Every serious baseball fan can recite a list of favorite players from the past.
Such lists usually include familiar names--Babe Ruth, Ted Williams, Roberto Clemente--men who played in New York, Boston or Pittsburgh and who are still remembered by millions.
Richard Beverage of Placentia has such a list, but it includes Ray French, Carl Dittmar and Arnold (Jigger) Statz, who played half a century ago or longer for teams that no longer exist.
Beverage may be the nation's leading authority on the old Pacific Coast League--specifically as it existed from about 1920 until 1957, the year before the Dodgers and Giants moved from New York and forced the league out of Los Angeles and San Francisco and into smaller cities.
The PCL still exists in such places as Tucson, Vancouver, Albuquerque and Tacoma, but the league Beverage knows--and has written two books about--once played in Seattle, Portland, Oakland, San Francisco, Sacramento, Los Angeles, Hollywood and San Diego.
It is a league he has studied for 42 of his 52 years. He can discuss the careers of people who played in the 1920s the way a fan today might talk about Wally Joyner, Don Mattingly or Mike Schmidt.
Two years ago, Beverage formed the Pacific Coast League Historical Society, of which he is president. He started the group because he thought "something ought to be done. These people had good careers, and they deserved to be recognized. There was nothing like it anywhere else."
Beverage is not a baseball recluse, living only in the past. He watches the Chicago Cubs and Atlanta Braves on cable TV and attends "maybe 10" games a year of the California Angels--whom he calls "the Impostors" because they are not the Los Angeles Angels, who played in the PCL. He even admits to liking the American League's designated hitter rule, because it "allows me to see some great hitters who are over the hill but can still swing the bat."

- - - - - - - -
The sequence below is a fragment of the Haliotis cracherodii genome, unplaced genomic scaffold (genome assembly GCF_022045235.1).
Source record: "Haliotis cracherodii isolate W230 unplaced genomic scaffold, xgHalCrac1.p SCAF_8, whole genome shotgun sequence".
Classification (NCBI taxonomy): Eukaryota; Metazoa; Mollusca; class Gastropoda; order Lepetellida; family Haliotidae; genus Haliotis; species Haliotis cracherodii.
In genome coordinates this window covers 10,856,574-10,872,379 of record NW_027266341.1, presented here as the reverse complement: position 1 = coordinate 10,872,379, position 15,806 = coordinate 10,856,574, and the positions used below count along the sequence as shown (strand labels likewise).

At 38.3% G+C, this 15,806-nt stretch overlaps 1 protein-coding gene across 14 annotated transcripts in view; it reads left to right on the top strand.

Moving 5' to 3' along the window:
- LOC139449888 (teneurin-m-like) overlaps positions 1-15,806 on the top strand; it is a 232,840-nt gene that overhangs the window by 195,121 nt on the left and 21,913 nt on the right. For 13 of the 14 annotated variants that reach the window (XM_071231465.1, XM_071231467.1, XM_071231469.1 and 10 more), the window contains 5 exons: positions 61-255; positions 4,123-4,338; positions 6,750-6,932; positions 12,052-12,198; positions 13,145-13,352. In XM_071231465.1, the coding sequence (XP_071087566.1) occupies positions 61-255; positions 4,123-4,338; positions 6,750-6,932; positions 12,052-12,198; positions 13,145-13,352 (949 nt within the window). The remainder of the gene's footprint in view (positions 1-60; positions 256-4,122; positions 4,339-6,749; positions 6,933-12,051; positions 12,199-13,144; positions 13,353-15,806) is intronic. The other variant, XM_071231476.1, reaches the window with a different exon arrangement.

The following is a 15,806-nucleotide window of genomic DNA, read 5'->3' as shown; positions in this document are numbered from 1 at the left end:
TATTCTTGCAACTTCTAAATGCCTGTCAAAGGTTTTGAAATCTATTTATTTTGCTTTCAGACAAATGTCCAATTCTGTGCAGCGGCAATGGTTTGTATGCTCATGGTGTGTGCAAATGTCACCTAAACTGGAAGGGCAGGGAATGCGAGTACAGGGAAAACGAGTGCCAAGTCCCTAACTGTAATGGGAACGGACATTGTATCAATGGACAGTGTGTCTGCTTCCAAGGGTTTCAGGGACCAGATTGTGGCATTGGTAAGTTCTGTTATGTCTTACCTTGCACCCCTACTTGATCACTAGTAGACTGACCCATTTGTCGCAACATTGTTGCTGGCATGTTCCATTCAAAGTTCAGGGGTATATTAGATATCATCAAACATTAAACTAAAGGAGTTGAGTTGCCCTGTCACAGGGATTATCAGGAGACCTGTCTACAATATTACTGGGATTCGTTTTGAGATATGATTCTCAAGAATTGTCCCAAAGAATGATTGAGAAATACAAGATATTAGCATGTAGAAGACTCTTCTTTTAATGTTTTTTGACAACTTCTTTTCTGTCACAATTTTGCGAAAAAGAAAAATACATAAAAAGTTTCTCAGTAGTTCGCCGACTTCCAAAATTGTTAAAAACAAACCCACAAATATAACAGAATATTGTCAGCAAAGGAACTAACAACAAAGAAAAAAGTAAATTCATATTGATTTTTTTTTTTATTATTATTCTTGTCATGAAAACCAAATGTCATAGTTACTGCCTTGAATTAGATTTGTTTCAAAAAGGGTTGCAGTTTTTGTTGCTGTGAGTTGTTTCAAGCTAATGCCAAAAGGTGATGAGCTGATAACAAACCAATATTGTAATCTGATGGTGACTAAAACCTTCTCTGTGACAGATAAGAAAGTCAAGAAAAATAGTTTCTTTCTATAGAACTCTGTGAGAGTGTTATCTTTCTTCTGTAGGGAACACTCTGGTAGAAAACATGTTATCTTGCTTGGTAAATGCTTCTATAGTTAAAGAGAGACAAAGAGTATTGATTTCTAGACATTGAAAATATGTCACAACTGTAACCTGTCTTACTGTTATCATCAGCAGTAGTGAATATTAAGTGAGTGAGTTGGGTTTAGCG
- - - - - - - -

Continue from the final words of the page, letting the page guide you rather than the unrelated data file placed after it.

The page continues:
Still, he says, "I look back more than I look forward." Besides, he finds today's games "awfully slow. They used to start games at 8:15 and be done by 10. Now they keep moving back the starting time--8, 7:30--and still don't finish until 10:30."
Beverage describes his wife, Tustin librarian Rae Beverage, as "tolerant" of his zeal. "She likes baseball, but she's not a fanatic," he says. Their daughter, Stephanie, is a Los Angeles librarian with degrees from UCLA and Georgetown University, and their son, Jerry--a student at California State University, Fullerton--"likes the 'Impostors.' "
How did it happen? Why would the chief financial officer of a plastics injection molding firm in the City of Industry virtually devote his life (and a great number of bookshelves) to such an esoteric pursuit?
For Beverage, it began in 1946 when he and his family moved briefly from his native Nebraska to Oakland. He was 10 years old.
"I got absolutely hooked on the Oakland Oaks and everybody they played," he says. "I can remember the players as though it were yesterday, and I can still hear the public address announcer at Oak Park," his favorite of the old ballparks.
But the family returned to Nebraska after the baseball season, a time Beverage calls "my exile years." He briefly attended the University of Nebraska, then graduated from Colgate University with a bachelor's degree in history. For more than a decade, he followed the progress of the PCL by reading the Sporting News, the weekly newspaper that at the time printed box scores of all major and minor league games.
During his "exile," Beverage became a fan of the Cubs, who broadcast their games throughout the Midwest. "I was 12 or 13, and on summer afternoons I'd listen every day. At night, you could usually pick up the (St. Louis) Cardinals games."
While at Colgate, in Hamilton, N.Y., he spent his winters "reading old newspapers. I worked in a library that had some West Coast papers. I'd read the box scores from the PCL going back into the 1930s. I was in the East, but I never forgot (the PCL)."
In 1958, newly married, Beverage returned to the San Francisco area, stopping long enough in Sacramento "to see a double-header between the (Seattle) Rainiers and (Sacramento) Solons." The San Francisco Seals had already been evicted by the Giants, but Sacramento kept its PCL franchise through 1960.
In part because Los Angeles had been a minor league affiliate of the Cubs, Beverage had become an L.A. Angels fan. The Angels had been in the league from its start in 1903 until 1957, when the Dodgers' move west banished the franchise to Spokane.
Beverage enrolled at the University of California, Berkeley, to work on a doctorate degree. He never received it. "I spent more time looking at microfilm of old box scores than I did working on the doctorate," he says. "I should have done my dissertation project on the history of the PCL."